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"The Ineffaceable Curse of Cain": Racial Marking and Embodiment in Pinky

"The Ineffaceable Curse of Cain": Racial Marking and Embodiment in Pinky Copyright © 2000 by Camera Obscura Camera Obscura 43, Volume 15, Number 1 Published by Duke University Press 95 • Camera Obscura almost-white main character to racially motivated degradations.4 Significantly, the film embodies the mulatto through a white actress, producing an ambiguous interplay of audience identifications. The film engages multiple deployments of the mulatto character: Through the actress, through the social context of the Hays Code, through the visual conventions it deploys, and through its narrative, which draws on the historical and rhetorical development of the mulatto character. These multiple and often contradictory impulses provide the film with a complex and conflicted understanding of race. Some moments in the film seem to point to race as a cultural and social construction, whereas at other moments the absolute primacy of race as a social category is reaffirmed and consolidated. These conflicts are most significantly embodied by the main character, Pinky, since her narrative role as the mulatto, trapped between black and white, interacts with her visual portrayal as a character neither black nor white, embodied by a white actress. These ambiguities are also played out in the film’s narrative articulation of the politics of family and inheritance. The history http://www.deepdyve.com/assets/images/DeepDyve-Logo-lg.png Camera Obscura Duke University Press

"The Ineffaceable Curse of Cain": Racial Marking and Embodiment in Pinky

Camera Obscura , Volume 15 (1 43) – Jan 1, 2000

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Publisher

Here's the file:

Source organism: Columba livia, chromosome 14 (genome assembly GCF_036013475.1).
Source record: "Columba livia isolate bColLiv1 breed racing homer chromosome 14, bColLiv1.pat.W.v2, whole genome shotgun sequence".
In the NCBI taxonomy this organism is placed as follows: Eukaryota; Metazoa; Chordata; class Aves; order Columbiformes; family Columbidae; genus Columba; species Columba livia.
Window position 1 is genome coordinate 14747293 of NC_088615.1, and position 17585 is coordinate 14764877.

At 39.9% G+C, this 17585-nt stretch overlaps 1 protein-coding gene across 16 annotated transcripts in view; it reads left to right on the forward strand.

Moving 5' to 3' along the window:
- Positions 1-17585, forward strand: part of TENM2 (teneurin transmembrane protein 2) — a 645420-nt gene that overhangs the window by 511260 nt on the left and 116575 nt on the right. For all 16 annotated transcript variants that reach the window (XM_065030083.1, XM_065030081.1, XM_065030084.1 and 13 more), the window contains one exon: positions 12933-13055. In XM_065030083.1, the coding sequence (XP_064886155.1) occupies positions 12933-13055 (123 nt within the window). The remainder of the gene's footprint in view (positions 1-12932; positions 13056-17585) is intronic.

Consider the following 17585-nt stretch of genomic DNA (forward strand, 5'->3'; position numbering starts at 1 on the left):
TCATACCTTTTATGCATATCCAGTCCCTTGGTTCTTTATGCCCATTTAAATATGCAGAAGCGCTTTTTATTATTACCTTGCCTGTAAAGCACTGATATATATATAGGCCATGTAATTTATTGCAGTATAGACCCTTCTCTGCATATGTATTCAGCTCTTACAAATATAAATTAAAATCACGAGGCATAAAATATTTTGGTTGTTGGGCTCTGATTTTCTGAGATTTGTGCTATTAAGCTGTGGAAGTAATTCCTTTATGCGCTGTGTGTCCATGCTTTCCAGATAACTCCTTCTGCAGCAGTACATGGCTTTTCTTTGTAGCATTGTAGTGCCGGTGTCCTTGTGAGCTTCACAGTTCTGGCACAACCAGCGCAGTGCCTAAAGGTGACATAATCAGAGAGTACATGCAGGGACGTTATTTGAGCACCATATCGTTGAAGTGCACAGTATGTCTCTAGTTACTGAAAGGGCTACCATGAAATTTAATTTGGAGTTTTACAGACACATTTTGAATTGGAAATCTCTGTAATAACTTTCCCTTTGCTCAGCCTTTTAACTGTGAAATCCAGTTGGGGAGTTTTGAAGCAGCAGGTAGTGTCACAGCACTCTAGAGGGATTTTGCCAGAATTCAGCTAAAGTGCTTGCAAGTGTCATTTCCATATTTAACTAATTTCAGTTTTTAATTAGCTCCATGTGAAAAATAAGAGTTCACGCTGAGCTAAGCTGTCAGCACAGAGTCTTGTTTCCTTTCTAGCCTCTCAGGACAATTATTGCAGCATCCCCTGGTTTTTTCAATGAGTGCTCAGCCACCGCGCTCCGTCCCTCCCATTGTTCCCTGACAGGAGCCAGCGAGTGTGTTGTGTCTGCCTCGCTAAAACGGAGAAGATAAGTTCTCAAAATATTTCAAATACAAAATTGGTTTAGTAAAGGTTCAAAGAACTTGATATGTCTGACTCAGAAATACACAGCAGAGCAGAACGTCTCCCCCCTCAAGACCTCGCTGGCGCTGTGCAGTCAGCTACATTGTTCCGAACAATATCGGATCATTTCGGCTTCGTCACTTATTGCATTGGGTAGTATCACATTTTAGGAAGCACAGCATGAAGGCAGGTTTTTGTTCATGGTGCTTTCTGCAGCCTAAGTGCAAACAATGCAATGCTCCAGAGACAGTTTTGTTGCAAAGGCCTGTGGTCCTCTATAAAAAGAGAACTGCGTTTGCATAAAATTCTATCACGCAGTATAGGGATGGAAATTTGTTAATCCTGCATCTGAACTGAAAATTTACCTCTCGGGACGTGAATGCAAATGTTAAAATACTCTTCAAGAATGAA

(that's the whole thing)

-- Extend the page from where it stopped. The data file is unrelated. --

Duke University Press
Copyright
Copyright 2000 by Camera Obscura
ISSN
1529-1510
eISSN
1529-1510
DOI
10.1215/02705346-15-1_43-95
Publisher site
See Article on Publisher Site

Abstract

Copyright © 2000 by Camera Obscura Camera Obscura 43, Volume 15, Number 1 Published by Duke University Press 95 • Camera Obscura almost-white main character to racially motivated degradations.4 Significantly, the film embodies the mulatto through a white actress, producing an ambiguous interplay of audience identifications. The film engages multiple deployments of the mulatto character: Through the actress, through the social context of the Hays Code, through the visual conventions it deploys, and through its narrative, which draws on the historical and rhetorical development of the mulatto character. These multiple and often contradictory impulses provide the film with a complex and conflicted understanding of race. Some moments in the film seem to point to race as a cultural and social construction, whereas at other moments the absolute primacy of race as a social category is reaffirmed and consolidated. These conflicts are most significantly embodied by the main character, Pinky, since her narrative role as the mulatto, trapped between black and white, interacts with her visual portrayal as a character neither black nor white, embodied by a white actress. These ambiguities are also played out in the film’s narrative articulation of the politics of family and inheritance. The history

Journal

Camera ObscuraDuke University Press

Published: Jan 1, 2000

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